Minnesota Religious Leaders Pray For Peace And Justice In Upcoming Trial Of Former White Policeman In George Floyd Death

Archbishop Bernard A. Hebda of St. Paul and Minneapolis leads a prayer at the Hennepin County Government Center during a gathering of pastors and clergy on March 7, 2021, ahead of jury selection in the trial of the Former police officer Derek Chauvin, who is on murder charges in the death of George Floyd while in custody on May 25, 2020. Chauvin is white and Floyd was black. (CNS Photo / Dave Hrbacek, The Catholic Spirit)

MINNEAPOLIS – Bishop Bernard A. Hebda of St. Paul and Minneapolis on March 6 prayed for peace and justice during the upcoming trial of a former white city policeman in the death of George Floyd, an African American, while he was in custody at view.

He met with more than 100 other religious leaders in a plaza in downtown Minneapolis.

“God of love, you are the source of all that is good in our lives,” Archbishop Hebda said in the gathering’s opening prayer. “And so, we come to you with grateful hearts, grateful for the gifts you have bestowed upon those gathered here. Grateful for the projects you have for our cities. Grateful for the way you are going to bless us beyond anything we can imagine.

“We come to you today as a people thirsty for justice, but we also hunger for peace.”

Jury selection was due to begin on March 8 in the murder trial of former officer Derek Chauvin, but legal complications have delayed it as the issue of an additional murder charge for Chauvin remains unresolved.

He pleaded not guilty to two counts: unintentional second degree murder and second degree manslaughter. A third charge of third degree murder was dismissed in October, but an appeals court ruled that the trial judge should reconsider a request for reinstatement.

With security fencing as a backdrop to the North Square of the Hennepin County Government Center, where Chauvin’s trial will be held, and with a sign reading “Pray for MN” behind the podium and speakers, the rally religious leaders was organized under tension. felt across the Twin Cities.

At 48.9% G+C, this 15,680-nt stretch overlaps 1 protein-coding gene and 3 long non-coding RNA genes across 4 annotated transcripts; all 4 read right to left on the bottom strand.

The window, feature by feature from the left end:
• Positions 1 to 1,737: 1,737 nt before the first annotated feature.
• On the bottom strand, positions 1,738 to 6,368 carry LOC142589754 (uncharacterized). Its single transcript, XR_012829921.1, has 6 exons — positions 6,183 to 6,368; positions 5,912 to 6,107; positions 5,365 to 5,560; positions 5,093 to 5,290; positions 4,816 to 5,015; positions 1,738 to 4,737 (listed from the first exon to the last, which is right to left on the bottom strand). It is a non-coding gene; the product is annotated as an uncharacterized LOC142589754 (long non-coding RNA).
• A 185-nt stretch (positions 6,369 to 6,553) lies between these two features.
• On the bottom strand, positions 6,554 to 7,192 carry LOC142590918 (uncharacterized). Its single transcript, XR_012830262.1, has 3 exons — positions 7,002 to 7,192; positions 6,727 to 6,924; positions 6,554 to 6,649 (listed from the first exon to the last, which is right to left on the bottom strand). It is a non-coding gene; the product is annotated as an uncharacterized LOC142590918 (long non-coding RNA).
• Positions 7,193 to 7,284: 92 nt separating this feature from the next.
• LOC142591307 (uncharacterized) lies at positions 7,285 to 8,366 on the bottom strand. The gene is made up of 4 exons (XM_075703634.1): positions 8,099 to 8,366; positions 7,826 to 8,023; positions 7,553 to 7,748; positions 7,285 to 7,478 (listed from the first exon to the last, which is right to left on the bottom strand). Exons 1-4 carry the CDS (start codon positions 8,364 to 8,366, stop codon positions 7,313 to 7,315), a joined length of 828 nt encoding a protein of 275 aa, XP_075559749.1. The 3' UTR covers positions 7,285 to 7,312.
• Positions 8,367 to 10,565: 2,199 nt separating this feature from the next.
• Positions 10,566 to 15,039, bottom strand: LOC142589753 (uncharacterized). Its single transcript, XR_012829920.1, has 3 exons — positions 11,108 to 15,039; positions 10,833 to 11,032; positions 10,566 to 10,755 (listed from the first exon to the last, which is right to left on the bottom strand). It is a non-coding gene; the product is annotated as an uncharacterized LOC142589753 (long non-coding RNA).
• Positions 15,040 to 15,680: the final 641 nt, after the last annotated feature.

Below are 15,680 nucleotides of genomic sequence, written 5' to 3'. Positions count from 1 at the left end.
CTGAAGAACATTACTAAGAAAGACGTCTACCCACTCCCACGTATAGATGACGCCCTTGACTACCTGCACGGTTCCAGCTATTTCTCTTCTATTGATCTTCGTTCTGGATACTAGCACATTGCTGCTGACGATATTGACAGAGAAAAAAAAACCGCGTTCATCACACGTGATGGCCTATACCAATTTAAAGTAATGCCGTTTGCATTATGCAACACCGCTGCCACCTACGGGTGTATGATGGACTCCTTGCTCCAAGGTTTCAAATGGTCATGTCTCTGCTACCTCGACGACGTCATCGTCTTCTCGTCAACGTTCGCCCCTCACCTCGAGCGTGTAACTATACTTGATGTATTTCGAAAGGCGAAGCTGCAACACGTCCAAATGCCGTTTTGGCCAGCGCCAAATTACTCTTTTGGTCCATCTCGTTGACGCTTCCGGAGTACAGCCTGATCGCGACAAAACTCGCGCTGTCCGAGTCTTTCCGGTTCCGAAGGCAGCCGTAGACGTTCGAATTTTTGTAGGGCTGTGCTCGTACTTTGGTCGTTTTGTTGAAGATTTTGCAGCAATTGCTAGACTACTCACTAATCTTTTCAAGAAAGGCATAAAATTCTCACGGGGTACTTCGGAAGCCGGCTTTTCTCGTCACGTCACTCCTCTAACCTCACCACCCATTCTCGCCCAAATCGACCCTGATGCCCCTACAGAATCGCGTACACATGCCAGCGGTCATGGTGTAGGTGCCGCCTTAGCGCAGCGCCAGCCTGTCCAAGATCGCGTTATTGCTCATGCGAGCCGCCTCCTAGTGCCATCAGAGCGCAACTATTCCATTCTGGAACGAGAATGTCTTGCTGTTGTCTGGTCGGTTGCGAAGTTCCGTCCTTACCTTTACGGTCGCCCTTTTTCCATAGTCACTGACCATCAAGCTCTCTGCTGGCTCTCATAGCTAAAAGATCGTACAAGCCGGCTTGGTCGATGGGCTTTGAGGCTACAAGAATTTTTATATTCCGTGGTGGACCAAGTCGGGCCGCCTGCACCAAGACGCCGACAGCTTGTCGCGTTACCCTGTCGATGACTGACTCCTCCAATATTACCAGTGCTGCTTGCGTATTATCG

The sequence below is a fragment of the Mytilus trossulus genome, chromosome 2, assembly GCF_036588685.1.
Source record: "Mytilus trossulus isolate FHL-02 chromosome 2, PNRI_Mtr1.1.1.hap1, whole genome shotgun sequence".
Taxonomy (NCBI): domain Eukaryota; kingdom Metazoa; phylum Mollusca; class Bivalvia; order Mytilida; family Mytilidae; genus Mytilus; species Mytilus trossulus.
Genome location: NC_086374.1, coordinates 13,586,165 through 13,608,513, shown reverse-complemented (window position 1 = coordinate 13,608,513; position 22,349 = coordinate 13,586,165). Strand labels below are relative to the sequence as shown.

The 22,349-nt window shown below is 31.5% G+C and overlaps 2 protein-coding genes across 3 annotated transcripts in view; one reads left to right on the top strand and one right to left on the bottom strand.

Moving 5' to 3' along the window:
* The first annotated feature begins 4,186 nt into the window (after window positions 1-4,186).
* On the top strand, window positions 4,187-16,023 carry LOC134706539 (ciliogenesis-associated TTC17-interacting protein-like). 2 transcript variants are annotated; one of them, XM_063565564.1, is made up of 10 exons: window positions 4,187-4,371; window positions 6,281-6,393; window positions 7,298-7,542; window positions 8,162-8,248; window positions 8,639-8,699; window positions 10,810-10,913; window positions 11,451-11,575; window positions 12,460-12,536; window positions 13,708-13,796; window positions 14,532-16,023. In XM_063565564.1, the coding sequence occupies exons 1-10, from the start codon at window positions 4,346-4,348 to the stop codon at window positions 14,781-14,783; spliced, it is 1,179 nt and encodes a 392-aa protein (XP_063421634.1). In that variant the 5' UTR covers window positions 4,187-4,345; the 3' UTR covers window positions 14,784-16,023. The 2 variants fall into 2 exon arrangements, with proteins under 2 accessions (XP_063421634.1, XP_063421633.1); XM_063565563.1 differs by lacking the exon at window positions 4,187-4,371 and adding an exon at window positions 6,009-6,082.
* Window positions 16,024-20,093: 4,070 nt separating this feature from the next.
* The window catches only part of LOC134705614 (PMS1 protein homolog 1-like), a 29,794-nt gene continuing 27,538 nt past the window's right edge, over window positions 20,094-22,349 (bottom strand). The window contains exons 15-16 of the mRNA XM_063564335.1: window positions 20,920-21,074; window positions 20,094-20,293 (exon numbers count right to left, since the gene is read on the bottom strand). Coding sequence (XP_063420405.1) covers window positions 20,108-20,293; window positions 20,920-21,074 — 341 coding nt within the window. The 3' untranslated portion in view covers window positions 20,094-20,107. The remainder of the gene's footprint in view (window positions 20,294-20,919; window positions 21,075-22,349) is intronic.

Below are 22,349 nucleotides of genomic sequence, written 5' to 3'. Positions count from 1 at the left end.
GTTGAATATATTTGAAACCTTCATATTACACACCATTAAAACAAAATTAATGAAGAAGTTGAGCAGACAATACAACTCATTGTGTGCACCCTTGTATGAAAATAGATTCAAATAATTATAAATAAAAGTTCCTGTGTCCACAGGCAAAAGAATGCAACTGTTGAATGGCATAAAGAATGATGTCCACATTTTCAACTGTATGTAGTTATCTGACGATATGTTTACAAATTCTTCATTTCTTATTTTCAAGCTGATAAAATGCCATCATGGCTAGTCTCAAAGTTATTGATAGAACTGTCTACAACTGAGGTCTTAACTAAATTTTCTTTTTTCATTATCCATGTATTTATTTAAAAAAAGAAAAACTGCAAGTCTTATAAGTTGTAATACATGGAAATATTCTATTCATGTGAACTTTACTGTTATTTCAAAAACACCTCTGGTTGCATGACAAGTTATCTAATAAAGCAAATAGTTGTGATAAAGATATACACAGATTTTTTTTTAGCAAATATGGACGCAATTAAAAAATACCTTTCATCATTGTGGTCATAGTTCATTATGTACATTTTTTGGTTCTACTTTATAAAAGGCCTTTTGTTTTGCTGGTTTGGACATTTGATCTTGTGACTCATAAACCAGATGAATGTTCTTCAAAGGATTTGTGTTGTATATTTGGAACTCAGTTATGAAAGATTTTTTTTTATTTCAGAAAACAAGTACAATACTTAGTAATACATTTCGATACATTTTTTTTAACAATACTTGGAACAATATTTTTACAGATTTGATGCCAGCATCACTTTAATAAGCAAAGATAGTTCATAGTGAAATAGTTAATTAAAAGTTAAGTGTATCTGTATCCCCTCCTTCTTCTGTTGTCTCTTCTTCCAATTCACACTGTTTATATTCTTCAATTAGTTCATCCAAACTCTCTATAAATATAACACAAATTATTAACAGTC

The Floyd family and others attend the funeral of their brother George Floyd at the Fountain of Praise Church in Houston on June 9, 2020 (CNS Photo / David J. Phillip / pool via Reuters)

Floyd’s arrest on May 25, part of which was filmed by a passer-by and shared on social media, sparked protests and riots in the Twin Cities and across the country.

Chauvin was shown during the arrest putting his knee on Floyd’s neck for almost nine minutes as Floyd, handcuffed and face down, begged to breathe and then fell unconscious. He was pronounced dead in hospital.

Floyd had been charged with attempting to pass off counterfeit $ 20 to buy cigarettes.

Chauvin was fired after the incident. Three of his colleagues were also fired and will face a joint trial on August 23 for complicity in second degree murder and manslaughter. The four defendants are on bail.

In addition to the prayer rally, Archbishop Hebda released a video and a statement on March 5 asking for prayers throughout Chauvin’s trial.

“Whether you can take 30 seconds or 30 minutes, let us pledge to pray every day for peace in our communities, peace for the Floyd family, and peace for our first responder siblings who work to protect us. Please join me also in praying for an end to the scourge of racism in our country, ”the Archbishop said in the video and in his statement, both posted on the Archdiocese’s website, https: // www .archspm.org.

By Joe Ruff, Catholic Information Service

Ruff is editor-in-chief of The Catholic Spirit, a newspaper for the Archdiocese of St. Paul and Minneapolis.

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